The skeleton of an entirely new - but now extinct - species of gibbon was found in the tomb of Lady Xia, grandmother of China’s first emperor, and was probably her pet. Around 2200 years ago, one of the most powerful women in China’s history was laid to rest in her tomb. Lady Xia was the grandmother of the first emperor of China, Qin Shihuang, famous for the terracotta army that guarded his grave. Turns out Lady Xia also had something rather special guarding her in death: a previously unknown species of gibbon that was probably her pet. Lady Xia’s tomb in modern-day Shaanxi, the second largest in China, was excavated in 2004. Inside, the partial facial bone and lower mandible of an ape was found. Now, analysis of the bones has revealed it to be an entirely new species. “Gibbons are known to have been kept as high-status pets in China since at least the Zhou Dynasty from 1046 to 256 BC,” says Sam Turvey of the Institute of Zoology in London, and head of the team that identified the new ape and named it Junzi imperialis. The facial bone included upper teeth including two large canines, the nose cavity and part of the eye socket and forehead. The accompanying mandible also included teeth. Enough detail remained for distinctive landmarks in the cranial bone and teeth to be compared with corresponding landmarks from datasets of hundreds of present-day gibbons. The comparisons revealed Junzi was both a new species, and a new genus, or family, separate from the four known surviving gibbon families.
6-21-18 A 2,200-year-old Chinese tomb held a new gibbon species, now extinct
Researchers suspect that humans drove this previously unknown lineage to extinction. A royal crypt from China’s past has issued a conservation alert for apes currently eking out an existence in East Asia. The partial remains of a gibbon were discovered in 2004 in an excavation of a 2,200- to 2,300-year-old tomb in central China’s Shaanxi Province. Now, detailed comparisons of the animal’s face and teeth with those of living gibbons show that the buried ape is from a previously unknown and now-extinct genus and species, conservation biologist Samuel Turvey and colleagues report in the June 22 Science. His team named the creature Junzi imperialis. There’s currently no way to know precisely when J. imperialis died out. But hunting and the loss of forests due to expanding human populations likely played big roles in the demise of the ape, the researchers contend. “Until the discovery of J. imperialis, it was thought that the worrying global decline of apes was a modern-day phenomenon,” says Turvey, of the Zoological Society of London’s Institute of Zoology. “We’re now realizing that there may have been numerous human-caused extinctions of apes and other primates in the past.”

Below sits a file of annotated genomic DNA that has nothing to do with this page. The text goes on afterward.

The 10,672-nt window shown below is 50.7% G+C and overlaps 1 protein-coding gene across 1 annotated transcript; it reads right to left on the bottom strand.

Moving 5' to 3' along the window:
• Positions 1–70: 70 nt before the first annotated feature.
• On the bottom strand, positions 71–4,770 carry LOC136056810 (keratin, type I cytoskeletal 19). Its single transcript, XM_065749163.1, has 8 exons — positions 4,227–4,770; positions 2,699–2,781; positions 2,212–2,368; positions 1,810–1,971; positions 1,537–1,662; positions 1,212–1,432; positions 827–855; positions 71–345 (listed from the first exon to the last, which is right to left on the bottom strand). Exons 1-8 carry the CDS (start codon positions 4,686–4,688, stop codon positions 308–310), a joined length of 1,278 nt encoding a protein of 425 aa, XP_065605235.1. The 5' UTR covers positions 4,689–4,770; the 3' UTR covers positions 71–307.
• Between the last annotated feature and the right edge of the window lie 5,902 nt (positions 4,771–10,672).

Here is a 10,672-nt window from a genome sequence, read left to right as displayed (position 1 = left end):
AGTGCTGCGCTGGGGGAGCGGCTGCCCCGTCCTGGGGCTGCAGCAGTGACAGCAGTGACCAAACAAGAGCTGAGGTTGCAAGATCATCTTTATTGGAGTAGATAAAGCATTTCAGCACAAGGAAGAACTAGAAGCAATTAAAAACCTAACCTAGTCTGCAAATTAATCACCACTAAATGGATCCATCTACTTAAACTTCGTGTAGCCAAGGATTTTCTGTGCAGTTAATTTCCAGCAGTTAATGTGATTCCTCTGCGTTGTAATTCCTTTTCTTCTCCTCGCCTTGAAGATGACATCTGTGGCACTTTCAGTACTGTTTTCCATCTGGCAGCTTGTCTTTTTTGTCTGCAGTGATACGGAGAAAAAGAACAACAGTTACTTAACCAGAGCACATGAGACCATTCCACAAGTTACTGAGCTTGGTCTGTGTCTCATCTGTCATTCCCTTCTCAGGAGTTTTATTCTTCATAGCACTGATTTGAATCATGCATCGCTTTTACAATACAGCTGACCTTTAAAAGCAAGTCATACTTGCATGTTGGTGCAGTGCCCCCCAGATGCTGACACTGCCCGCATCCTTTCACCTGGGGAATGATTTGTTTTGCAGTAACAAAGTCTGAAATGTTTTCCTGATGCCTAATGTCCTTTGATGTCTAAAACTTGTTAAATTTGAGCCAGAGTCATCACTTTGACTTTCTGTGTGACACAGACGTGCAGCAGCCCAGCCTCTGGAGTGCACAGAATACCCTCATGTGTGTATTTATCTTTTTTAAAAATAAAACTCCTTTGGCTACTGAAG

6-21-18 Mystery extinct ape found in ancient Chinese tomb
An ape that is new to science has been discovered buried in an ancient tomb in China. The gibbon has already become extinct, suggesting humans wiped out primate populations long before the modern age. Living primates are in peril, with many on the brink of extinction. The new gibbon, named Junzi imperialis, may be the first to vanish as a direct result of human actions, according to scientists led by the Zoological Society of London. "All of the world's apes - chimpanzees, gorillas, orang-utans and gibbons - are threatened with extinction today due to human activities, but no ape species were thought to have become extinct as a result of hunting or habitat loss," said lead researcher Dr Samuel Turvey. "However, the discovery of the recently extinct Junzi changes this, and highlights the vulnerability of gibbons in particular." The partial skull of the gibbon was found in a burial chamber dating from about 2,300 years ago in Shaanxi Province, central China, alongside the bones of other animals, including lynx, leopards and a black bear. The tomb, and perhaps the ape, may have belonged to Lady Xia, the grandmother of China's first emperor, Qin Shihuang, who ordered the building of the Great Wall of China and the Terracotta Warriors. Gibbons were seen as having noble characteristics in Chinese culture and were kept as luxury pets. High-tech computer modelling shows the ape is a new species and genus of gibbon, which probably survived until a few hundred years ago. It is almost certain that the gibbon's demise is evidence of intense human pressures on the environment during this period of history, said co-researcher Prof Helen Chatterjee of University College London.
6-21-18 Koko: Gorilla who mastered sign language dies in California